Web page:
Washington State Viewing Stone Enthusiasts
by Rick Klauber
The Viewing Stone Study Group (VSSG) of the Puget Sound Bonsai Association (PSBA) is a loosely knit group of stone hunters and exhibitors with a diverse style for viewing stone presentations of stones collected in the Pacific Northwest region of the United States. The group was established in 2009 in the Puget Sound area to provide exhibitions for an annual show at the Pacific Bonsai Museum and the Regional Bonsai shows when sponsored by the PSBA. The group maintains an e-mail list of 35 contacts, but there is no formal meeting schedule or no dues are collected.
Each year at the Pacific Bonsai Museum the group sponsors a juried show of some 30 stones most often found in the Pacific Northwest. A requirement for these annual shows is that no stone has been previously exhibited. By enforcing this requirement, the group promotes the collection of new material and base-making for these new finds each year. Standards of practice vary widely and are encouraged as the group is interested in presenting a diverse representation of the varied Asian traditions. Each year there is a publication of all the stones juried in to the exhibition made available at cost to the membership.
In addition, to encourage participation the VSSG provides informal displays at PSBA monthly meetings to show new finds to the membership at large. A one-hour formal multimedia piece on what to look for and how to construct a viewing stone base has been compiled by Edd Kuehn and is presented biennially to the PSBA and to other stone enthusiasts in the region.
The core of the viewing stone study group includes Rick Klauber, Edd Kuehn, Patrick Metiva and Joel Schwarz. These individuals organize two or more stone-hunting trips each year and actively promote the art form through informal gatherings.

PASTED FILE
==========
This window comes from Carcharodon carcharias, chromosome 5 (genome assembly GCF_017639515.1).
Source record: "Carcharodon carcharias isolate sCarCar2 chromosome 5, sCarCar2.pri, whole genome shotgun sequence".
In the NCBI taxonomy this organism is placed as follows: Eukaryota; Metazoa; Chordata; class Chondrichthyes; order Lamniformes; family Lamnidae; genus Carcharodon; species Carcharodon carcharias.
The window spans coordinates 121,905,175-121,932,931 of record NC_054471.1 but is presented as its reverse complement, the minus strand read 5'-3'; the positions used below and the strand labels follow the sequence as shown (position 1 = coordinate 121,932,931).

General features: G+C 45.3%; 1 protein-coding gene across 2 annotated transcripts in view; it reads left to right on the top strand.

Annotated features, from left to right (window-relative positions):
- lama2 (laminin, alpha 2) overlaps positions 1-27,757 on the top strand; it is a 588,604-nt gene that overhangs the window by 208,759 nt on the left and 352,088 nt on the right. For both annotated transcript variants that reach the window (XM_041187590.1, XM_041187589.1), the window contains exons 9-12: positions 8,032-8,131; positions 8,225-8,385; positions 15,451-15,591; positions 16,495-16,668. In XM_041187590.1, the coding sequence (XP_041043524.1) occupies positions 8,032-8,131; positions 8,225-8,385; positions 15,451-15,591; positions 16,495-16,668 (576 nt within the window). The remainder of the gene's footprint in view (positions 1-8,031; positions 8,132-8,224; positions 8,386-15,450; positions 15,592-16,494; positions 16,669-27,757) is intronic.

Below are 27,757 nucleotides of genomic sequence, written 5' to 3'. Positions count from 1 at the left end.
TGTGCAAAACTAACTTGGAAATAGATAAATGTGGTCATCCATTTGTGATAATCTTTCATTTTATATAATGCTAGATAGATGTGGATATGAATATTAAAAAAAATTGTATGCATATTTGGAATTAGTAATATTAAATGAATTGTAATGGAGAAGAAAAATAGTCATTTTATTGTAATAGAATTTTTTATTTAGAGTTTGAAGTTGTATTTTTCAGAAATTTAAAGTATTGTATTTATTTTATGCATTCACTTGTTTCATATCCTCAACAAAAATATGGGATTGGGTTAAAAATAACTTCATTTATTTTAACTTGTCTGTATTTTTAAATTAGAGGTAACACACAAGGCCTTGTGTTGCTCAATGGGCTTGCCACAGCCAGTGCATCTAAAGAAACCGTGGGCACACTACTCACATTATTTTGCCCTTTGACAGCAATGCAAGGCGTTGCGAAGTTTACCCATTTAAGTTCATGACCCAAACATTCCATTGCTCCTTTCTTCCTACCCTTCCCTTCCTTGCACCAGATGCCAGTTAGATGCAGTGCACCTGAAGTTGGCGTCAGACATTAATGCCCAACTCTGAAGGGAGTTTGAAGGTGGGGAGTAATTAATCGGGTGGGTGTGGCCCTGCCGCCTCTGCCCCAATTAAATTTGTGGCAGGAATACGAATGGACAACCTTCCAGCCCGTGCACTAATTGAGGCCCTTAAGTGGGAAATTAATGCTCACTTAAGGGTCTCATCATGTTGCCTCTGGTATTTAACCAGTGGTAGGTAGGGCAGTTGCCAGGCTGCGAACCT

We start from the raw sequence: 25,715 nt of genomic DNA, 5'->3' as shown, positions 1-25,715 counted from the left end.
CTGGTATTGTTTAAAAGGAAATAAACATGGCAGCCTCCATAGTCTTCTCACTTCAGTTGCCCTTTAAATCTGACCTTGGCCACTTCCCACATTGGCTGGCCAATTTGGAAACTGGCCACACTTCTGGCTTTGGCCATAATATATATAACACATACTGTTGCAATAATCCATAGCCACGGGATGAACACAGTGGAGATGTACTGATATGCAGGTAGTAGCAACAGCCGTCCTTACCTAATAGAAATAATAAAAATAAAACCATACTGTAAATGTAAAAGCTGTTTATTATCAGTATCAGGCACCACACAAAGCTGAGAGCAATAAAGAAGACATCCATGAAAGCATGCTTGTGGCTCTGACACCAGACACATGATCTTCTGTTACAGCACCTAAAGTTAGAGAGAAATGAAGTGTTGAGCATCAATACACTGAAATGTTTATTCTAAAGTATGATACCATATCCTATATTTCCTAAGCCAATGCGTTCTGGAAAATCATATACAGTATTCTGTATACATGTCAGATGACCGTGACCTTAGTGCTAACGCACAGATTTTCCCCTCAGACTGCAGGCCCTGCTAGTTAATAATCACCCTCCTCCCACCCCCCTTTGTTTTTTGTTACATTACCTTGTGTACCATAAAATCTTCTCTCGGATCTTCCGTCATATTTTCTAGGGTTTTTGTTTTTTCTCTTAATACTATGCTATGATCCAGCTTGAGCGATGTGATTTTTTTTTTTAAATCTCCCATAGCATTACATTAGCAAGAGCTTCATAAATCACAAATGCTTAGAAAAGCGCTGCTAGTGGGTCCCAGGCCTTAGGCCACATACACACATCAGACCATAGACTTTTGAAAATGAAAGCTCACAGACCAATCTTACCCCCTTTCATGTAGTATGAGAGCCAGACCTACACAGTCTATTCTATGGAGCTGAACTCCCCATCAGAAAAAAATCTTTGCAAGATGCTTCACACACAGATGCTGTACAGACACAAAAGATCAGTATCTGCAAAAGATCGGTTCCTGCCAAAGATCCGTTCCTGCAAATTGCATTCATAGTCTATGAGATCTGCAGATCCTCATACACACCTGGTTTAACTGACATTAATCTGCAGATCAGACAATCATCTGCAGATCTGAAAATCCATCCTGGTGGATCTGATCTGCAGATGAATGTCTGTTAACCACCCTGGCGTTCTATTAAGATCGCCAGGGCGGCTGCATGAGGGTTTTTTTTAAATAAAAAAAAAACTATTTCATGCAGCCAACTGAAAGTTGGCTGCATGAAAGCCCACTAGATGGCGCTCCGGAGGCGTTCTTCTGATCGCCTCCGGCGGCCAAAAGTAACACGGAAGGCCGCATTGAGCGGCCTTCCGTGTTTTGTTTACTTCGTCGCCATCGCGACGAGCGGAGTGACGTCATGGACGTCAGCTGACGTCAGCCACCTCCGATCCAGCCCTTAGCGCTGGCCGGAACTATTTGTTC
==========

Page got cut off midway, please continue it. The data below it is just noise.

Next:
Viewing stones are most often found in the rivers and streams of Western Washington that descend from the west side of the Cascade Range. The streams on the Olympic Peninsula, rocky beaches along the coastlines of Puget Sound, Strait of Juan de Fuca, and Pacific Ocean beaches also produce a variety of stones. E-mail notices go out each summer as the rivers fall to a level considered safe for searching the banks of the once flooding waterways; at these levels accessible spots can be found. This is not always easy, as wet winters encourage dramatic growth of everything from the spiny shrub Devils Club to blackberries with numerous thorns on their many branches. Each outing is a combination of finding stones and critiquing by group leaders to encourage understanding of what determines a good viewing stone. Over the relatively short life of this study group there have been four to six members who carve wooden bases primarily for their private collections and for others who do not have the equipment for making bases. More recently the abundance of driftwood found in the rivers and beaches has been incorporated in the presentation of stone.
The range of stones found is most often gray to gray-black color with appropriate hardness. The shapes span all stone categories formally described. Metamorphic material is most often found to provide optimal shaping by cascading waters and the shifting river paths are most evident in the Stillaguamish River which proved deadly three years ago in the Oso land slide. Most stones are eroded from existing old river and glacial deposits and to lesser extent outcroppings that are sheared off.